Fall 2002

Duke Law Journal Publishes Section Series on Bill of Rights

The Section’s Bill of Rights Project and the Duke University School of Law Journal of Law and Contemporary Problems recently teamed to produce a special edition of the journal devoted to Bill of Rights issues. Guided in its development by Duke law professor James E. Coleman, Jr., a former Section chair, and Jenner & Block partner Barry Sullivan, a former Section Council member, Enduring and Empowering: The Bill of Rights in the Third Millennium is a collection of articles on contemporary Bill of Rights issues by pre-eminent constitutional law scholars and practitioners. The articles grew out of a Section-sponsored series of 2002 ABA Annual Meeting programs entitled, "To Secure the Blessings of Liberty: The Bill of Rights and Core Constitutional Guarantees in the New Millennium."

In producing that series, the Section sought to prompt debate and foster increased understanding of the challenge to lawyers and the profession of keeping alive the promise of the Bill of Rights as protection for individuals in the modern age. Articles in Enduring and Empowering, the latest contribution to that effort, include:

  • "Rights in Conflict: The First Amendment’s Third Century," by Robert M. O’Neil, Director, Thomas Jefferson Center for the Protection of Free Expression at the University of Virginia;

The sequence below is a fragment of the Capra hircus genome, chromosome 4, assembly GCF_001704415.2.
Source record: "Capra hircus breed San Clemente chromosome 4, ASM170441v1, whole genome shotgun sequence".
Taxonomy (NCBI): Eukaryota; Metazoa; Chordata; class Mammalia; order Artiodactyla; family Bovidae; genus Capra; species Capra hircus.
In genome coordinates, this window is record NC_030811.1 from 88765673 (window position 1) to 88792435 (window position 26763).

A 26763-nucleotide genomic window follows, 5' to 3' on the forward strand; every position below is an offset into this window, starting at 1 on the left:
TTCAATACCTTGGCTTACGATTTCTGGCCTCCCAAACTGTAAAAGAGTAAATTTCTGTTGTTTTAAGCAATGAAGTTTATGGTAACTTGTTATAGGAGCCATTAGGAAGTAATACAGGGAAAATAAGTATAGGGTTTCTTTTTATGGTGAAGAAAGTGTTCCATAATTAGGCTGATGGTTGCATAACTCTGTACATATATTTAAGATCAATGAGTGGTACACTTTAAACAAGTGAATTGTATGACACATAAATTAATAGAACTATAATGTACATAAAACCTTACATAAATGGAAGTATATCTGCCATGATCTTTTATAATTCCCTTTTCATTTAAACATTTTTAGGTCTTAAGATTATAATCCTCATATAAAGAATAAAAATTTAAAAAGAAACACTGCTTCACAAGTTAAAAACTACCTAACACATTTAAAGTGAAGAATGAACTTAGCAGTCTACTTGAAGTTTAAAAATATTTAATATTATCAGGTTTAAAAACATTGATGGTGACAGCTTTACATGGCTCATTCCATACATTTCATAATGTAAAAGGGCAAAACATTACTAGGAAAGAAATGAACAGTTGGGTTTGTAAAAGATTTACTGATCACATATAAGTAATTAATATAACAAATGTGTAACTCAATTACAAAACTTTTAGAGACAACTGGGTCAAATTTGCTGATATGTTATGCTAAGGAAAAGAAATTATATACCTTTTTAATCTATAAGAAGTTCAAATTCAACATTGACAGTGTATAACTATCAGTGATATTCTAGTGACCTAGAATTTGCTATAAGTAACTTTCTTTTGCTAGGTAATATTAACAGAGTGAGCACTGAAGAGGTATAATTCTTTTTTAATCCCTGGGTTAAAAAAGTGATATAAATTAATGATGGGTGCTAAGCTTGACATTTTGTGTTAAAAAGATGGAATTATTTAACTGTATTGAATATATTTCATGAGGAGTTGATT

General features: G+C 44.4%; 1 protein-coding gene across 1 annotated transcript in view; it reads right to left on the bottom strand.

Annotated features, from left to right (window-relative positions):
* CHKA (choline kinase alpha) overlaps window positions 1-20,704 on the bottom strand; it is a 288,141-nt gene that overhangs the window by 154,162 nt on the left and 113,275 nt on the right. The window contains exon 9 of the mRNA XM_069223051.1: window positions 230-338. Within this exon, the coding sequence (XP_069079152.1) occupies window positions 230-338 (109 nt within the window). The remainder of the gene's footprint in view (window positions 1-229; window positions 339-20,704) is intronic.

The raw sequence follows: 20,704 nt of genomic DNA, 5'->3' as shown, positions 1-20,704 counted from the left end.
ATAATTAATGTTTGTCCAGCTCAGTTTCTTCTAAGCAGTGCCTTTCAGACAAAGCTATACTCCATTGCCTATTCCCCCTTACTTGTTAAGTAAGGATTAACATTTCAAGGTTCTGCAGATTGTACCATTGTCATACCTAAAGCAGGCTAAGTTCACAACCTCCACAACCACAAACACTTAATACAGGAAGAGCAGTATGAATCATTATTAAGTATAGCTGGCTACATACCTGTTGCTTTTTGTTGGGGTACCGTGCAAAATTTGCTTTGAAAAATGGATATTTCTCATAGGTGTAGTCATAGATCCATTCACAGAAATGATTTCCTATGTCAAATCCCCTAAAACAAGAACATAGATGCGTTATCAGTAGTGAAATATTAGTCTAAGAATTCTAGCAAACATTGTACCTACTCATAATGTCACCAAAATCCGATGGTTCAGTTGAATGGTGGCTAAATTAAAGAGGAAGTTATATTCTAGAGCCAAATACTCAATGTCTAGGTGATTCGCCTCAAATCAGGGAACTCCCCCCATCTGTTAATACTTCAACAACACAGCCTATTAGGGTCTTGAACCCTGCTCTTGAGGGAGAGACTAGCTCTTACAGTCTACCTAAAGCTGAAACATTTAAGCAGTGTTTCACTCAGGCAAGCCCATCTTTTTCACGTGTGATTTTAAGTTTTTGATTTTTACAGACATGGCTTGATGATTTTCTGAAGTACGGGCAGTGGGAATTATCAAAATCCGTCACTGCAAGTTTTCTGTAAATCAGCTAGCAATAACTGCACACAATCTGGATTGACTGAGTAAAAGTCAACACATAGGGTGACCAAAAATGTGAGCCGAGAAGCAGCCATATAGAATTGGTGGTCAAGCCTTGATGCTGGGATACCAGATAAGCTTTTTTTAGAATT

• "’Certain Fundamental Truths’: A Dialectic on Negative and Positive Liberty in Hate-Speech Cases," by W. Bradley Wendel, Assistant Professor of Law, Washington and Lee University;
  • "The First Amendment in a Time That Tries Men Souls," by Susan Gellman, Wolman, Genshaft & Gellman;
  • "Second Thoughts," by Akhil Reed Amar, Southmayd Professor of Law, Yale Law School;
  • "Telling Miller’s Tale: A Reply to David Yassky," by Brannon P. Denning, Assistant Professor of Law, Southern Illinois University, Carbondale and Glenn H. Reynolds, Professor of Law, University of Tennessee, Knoxville;
  • "The Fourth Amendment in the Twenty-First Century: Technology, Privacy, and Human Emotions," by Andrew E. Taslitz, Professor, Howard University School of Law;
  • "The Treaty of Nice: Arming the Courts to Defend a European Bill of Rights?" by Liz Heffernan, Barrister-at-Law, Lecturer in Law, University College, Dublin, Ireland;
  • "Post-Communist Charters of Rights in Europe and the U. S. Bill of Rights," by Wojciech Sadurski; and
  • "The Bill of Rights and the Emerging Democracies," by Jacek Kurczewski, Vice Dean and Chair of Sociology of Custom and Law, Institute for Applied Social Sciences, University of Warsaw, and Barry Sullivan, Partner, Jenner & Block, Chicago, Ill.

To obtain a copy of Enduring and Empowering, contact Michael Pates, Director, Bill of Rights Project (tel.: 202/662-1025; e-mail: Michael.Pates@americanbar.org).

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